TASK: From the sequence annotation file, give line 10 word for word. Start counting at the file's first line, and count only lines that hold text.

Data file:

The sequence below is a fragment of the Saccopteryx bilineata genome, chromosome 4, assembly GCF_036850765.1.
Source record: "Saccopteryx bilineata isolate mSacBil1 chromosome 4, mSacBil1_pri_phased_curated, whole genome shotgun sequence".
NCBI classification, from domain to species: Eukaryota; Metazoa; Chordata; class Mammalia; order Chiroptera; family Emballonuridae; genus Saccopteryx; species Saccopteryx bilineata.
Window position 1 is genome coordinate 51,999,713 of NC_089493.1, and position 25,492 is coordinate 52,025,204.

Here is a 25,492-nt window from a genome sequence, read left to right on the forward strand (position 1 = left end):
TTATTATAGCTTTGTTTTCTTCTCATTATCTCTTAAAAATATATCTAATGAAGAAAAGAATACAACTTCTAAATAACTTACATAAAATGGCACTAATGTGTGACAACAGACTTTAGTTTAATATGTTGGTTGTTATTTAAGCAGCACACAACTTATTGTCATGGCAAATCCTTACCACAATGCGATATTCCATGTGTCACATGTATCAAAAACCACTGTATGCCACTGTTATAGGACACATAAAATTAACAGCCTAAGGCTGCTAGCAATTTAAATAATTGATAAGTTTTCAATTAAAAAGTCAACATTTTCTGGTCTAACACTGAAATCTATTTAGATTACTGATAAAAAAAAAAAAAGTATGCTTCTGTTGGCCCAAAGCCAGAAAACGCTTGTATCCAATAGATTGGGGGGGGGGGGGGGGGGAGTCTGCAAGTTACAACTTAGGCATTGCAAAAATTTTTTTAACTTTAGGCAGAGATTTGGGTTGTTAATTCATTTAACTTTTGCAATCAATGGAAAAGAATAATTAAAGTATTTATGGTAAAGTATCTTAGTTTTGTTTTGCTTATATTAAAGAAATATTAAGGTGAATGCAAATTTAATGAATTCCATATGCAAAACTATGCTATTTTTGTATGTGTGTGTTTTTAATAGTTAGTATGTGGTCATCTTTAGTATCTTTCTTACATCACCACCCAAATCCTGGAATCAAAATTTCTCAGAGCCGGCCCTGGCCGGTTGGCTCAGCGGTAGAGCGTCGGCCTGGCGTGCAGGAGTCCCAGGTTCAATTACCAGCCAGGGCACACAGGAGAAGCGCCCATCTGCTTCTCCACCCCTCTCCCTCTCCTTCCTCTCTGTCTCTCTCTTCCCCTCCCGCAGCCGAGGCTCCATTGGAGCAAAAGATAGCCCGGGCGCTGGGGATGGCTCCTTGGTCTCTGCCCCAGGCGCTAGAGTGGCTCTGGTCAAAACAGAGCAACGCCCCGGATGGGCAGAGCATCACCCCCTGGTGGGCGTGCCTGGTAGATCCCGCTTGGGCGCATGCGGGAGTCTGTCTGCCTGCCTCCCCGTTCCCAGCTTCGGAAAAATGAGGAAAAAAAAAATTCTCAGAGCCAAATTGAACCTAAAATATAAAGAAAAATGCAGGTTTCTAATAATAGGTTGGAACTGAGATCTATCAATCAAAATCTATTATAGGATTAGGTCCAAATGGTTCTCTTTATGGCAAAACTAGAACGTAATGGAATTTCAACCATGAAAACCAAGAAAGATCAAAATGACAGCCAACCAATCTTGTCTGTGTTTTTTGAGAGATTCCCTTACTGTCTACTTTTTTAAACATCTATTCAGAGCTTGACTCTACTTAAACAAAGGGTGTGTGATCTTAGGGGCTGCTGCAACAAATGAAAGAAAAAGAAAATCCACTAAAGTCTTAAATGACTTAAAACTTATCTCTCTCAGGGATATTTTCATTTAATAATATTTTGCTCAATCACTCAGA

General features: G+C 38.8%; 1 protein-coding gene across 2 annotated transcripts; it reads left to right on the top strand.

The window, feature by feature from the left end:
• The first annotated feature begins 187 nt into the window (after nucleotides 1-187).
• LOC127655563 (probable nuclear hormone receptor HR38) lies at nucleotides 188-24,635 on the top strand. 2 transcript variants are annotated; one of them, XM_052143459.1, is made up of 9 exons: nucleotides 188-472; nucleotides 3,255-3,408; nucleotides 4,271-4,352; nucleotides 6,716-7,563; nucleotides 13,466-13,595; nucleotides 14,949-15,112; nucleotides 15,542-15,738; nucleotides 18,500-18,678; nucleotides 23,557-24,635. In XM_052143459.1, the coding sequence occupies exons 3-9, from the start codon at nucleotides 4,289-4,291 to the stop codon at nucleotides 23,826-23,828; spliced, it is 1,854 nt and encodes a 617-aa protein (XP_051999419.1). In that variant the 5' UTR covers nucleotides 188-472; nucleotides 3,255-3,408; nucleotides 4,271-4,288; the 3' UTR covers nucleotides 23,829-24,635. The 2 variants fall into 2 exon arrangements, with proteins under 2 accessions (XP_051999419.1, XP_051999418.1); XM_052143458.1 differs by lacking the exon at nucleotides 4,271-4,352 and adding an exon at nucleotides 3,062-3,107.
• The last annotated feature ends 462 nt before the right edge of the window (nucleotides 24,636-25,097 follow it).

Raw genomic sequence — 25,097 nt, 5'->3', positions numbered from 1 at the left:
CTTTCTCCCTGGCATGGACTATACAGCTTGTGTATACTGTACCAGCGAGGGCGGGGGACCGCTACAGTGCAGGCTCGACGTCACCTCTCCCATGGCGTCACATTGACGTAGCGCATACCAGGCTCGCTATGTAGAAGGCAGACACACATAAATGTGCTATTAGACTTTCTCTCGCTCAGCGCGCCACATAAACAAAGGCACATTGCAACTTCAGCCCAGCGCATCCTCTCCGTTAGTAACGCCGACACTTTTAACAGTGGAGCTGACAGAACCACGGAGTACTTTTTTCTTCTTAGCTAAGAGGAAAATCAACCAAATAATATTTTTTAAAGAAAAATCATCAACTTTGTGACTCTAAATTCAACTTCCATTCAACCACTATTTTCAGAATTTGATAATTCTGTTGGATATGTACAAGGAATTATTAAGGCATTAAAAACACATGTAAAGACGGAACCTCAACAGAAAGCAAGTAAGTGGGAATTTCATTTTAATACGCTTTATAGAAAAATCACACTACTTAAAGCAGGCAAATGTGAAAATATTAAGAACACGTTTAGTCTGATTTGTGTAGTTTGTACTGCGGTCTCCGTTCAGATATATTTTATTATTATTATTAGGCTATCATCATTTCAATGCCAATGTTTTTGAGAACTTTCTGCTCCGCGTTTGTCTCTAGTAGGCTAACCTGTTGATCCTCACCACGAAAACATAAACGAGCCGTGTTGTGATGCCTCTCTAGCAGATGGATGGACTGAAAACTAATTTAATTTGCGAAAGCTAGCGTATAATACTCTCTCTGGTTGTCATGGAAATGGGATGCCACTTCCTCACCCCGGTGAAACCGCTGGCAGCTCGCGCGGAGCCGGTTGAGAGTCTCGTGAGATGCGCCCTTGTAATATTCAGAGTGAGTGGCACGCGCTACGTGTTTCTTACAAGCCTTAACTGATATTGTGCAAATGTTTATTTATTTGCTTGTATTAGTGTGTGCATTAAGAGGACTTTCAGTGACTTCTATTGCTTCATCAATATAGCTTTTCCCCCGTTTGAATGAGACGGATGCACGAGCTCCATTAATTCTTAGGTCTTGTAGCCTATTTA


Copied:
• LOC127655563 (probable nuclear hormone receptor HR38) lies at nucleotides 188-24,635 on the top strand. 2 transcript variants are annotated; one of them, XM_052143459.1, is made up of 9 exons: nucleotides 188-472; nucleotides 3,255-3,408; nucleotides 4,271-4,352; nucleotides 6,716-7,563; nucleotides 13,466-13,595; nucleotides 14,949-15,112; nucleotides 15,542-15,738; nucleotides 18,500-18,678; nucleotides 23,557-24,635. In XM_052143459.1, the coding sequence occupies exons 3-9, from the start codon at nucleotides 4,289-4,291 to the stop codon at nucleotides 23,826-23,828; spliced, it is 1,854 nt and encodes a 617-aa protein (XP_051999419.1). In that variant the 5' UTR covers nucleotides 188-472; nucleotides 3,255-3,408; nucleotides 4,271-4,288; the 3' UTR covers nucleotides 23,829-24,635. The 2 variants fall into 2 exon arrangements, with proteins under 2 accessions (XP_051999419.1, XP_051999418.1); XM_052143458.1 differs by lacking the exon at nucleotides 4,271-4,352 and adding an exon at nucleotides 3,062-3,107.